• Julie says she is about 50 metres from home.  How many significant figures are in this number?
  • A building plan shows the length of a room is 6700mm long.  How many significant figures?
  • The Lotto people predict a first division prize of $1,400,000.  How many significant figures?
  • The census shows New Zealand population is 4 270 000.  How many significant figures?
  1. A supermarket works out its prices to be to the nearest cent.  Suppose a kilogram of chicken costs $14.91.  Discuss why it is more sensible to say this number has been rounded to 2 decimal places rather than 4 significant figures.
  2. If trigonometry has been studied, discuss calculated lengths need to be rounded sensibly. For example;

    trigonometry example

Discuss why a sensible answer for x is between 2.6 and 2.8.  So 2.7 is reasonable. 

  1. Student Exercises.
    Find reasonable answers for x.

      Right angled triangeRight angled triangle Right angled triangle

Session 4

Rounding decimals by using number lines.

  1. To round 16.469 to 1 decimal place discuss why the choices are either 16.4 or 16.5 and so a suitable number line is

    scale 16.4 - 16.5

Discuss why the middle is 16.45 and fill in ten divisions and add the arrow for 16.469.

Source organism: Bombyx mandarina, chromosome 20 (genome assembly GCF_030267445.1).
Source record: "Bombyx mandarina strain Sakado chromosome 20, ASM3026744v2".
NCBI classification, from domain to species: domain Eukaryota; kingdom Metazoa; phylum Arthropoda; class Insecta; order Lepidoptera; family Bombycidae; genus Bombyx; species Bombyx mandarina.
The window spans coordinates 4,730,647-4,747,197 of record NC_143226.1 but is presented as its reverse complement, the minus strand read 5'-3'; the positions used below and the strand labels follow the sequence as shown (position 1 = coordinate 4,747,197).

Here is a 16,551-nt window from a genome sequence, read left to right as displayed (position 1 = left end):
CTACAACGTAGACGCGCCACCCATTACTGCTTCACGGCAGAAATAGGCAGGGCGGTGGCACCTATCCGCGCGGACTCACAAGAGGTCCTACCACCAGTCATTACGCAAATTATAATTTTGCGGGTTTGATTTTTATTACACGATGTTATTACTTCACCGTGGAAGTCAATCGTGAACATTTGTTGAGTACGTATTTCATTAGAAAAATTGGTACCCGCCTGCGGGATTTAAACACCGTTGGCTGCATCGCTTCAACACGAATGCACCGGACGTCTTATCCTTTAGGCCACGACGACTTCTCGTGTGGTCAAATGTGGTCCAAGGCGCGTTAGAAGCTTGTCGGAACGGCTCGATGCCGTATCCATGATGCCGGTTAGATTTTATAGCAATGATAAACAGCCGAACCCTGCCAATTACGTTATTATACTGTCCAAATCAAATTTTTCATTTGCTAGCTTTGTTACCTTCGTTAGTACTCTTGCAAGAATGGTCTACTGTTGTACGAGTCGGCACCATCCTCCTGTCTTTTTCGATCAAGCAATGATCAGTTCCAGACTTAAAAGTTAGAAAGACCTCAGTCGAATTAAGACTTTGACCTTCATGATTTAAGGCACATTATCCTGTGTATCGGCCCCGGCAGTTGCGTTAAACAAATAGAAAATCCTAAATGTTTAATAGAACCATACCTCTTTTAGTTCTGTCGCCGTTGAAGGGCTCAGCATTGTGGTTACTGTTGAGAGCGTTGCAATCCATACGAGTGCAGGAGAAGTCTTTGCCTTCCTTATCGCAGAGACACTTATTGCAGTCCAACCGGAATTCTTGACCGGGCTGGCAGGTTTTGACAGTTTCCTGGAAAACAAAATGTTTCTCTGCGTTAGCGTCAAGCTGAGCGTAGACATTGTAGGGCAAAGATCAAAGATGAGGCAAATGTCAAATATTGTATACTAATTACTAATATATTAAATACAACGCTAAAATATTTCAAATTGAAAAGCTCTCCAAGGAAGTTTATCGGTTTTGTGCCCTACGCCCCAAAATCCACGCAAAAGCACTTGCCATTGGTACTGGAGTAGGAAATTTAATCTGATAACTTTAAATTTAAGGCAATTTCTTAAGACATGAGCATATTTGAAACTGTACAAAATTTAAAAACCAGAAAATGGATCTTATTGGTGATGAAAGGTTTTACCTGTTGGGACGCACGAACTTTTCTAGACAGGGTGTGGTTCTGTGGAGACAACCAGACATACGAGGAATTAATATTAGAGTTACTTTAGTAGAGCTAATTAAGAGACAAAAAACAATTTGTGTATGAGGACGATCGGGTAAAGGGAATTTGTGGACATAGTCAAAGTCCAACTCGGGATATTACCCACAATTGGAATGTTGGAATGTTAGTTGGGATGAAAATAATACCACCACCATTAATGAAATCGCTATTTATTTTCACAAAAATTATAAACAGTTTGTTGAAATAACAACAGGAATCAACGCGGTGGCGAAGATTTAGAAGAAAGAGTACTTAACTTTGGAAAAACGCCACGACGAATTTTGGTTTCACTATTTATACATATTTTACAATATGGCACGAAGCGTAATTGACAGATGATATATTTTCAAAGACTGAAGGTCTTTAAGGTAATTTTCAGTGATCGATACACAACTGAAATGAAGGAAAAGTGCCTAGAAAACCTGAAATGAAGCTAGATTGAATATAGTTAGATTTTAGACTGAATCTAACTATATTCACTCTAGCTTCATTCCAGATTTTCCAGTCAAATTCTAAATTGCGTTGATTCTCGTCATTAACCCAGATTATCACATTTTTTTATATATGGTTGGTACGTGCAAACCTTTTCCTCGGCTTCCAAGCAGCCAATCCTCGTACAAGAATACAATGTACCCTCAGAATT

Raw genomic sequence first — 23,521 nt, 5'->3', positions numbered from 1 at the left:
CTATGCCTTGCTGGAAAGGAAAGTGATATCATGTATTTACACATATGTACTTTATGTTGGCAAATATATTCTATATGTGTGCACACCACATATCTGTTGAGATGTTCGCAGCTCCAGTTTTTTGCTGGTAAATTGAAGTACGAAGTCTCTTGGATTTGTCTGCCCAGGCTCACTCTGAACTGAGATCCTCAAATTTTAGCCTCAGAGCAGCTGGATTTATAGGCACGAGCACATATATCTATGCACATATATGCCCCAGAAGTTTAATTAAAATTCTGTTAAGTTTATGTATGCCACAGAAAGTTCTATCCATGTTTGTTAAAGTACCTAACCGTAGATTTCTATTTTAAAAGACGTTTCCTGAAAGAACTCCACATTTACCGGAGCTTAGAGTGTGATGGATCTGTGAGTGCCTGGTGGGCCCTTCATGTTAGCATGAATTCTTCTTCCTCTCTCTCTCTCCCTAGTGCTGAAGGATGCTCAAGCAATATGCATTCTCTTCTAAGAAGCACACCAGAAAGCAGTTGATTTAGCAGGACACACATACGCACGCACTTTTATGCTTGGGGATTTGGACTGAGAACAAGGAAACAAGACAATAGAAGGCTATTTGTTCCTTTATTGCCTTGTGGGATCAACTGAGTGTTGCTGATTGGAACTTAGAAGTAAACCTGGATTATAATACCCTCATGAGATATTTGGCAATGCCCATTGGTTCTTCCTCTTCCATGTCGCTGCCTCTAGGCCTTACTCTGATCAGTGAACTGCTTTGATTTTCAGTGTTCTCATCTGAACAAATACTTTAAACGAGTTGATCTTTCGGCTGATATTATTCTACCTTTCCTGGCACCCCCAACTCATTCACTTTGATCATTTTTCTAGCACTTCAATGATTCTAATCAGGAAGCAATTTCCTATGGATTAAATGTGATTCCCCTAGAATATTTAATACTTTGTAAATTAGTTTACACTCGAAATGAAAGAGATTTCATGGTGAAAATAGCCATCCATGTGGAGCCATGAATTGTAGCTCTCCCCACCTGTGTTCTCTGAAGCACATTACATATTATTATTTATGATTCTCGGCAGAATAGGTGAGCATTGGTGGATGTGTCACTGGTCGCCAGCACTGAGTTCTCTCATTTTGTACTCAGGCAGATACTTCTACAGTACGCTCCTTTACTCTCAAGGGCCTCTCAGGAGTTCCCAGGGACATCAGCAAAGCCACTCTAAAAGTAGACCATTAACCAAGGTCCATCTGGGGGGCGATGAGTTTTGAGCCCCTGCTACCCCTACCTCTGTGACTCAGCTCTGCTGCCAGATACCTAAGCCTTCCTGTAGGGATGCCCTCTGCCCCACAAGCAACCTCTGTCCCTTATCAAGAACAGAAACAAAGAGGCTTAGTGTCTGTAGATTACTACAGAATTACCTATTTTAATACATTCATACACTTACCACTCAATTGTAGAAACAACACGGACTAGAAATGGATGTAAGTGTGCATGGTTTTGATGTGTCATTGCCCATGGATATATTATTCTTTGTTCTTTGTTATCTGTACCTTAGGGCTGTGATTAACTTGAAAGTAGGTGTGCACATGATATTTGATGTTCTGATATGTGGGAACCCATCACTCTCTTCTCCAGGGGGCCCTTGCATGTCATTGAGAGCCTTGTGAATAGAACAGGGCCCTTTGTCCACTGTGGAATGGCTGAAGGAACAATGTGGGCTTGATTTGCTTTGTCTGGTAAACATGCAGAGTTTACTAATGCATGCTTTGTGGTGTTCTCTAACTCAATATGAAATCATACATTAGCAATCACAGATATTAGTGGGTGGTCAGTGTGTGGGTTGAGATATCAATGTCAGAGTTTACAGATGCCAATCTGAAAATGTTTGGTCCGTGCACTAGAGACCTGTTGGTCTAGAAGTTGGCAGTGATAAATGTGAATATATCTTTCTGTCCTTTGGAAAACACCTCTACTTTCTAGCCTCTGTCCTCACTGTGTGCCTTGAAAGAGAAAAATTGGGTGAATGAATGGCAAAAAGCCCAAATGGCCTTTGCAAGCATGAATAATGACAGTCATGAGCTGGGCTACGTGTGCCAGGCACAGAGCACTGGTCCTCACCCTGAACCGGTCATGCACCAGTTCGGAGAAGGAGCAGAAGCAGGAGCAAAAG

Scale 16.4 to 16.5

Discuss why 16.469 is rounded to 16.5 and not 16.4.

  1. Student Exercises. Students who have a limited understanding of decimal place value often find dividing a scale into 10 and labelling each division difficult.  It is worth doing nevertheless to assist their understanding.  Draw number lines divided into ten labelled parts to solve these problems.
  • 13.89143 (1 decimal place)
  • 707.6341 (2 decimal places)
  • 3.04192 (3 sig. fig.)
  • 80915.81 (nearest 10)
  • 0.0473816 (3 decimal places)
  • 4.004916 (4 sig. fig)
  1. This a true story. Mr. Brown rounded 14.486 to the nearest whole number by rounding 14.486 to 14.49 by the "over 5" rule.  Then he rounded 14.49 to 14.5 by the same rule.  Then he rounded 14.5 to 15 by the rule.  Unfortunately this is wrong.  Discuss why.  This highlights the danger of the rule versus realising that the number is rounded to the closer of the left hand end of right hand end on a number line.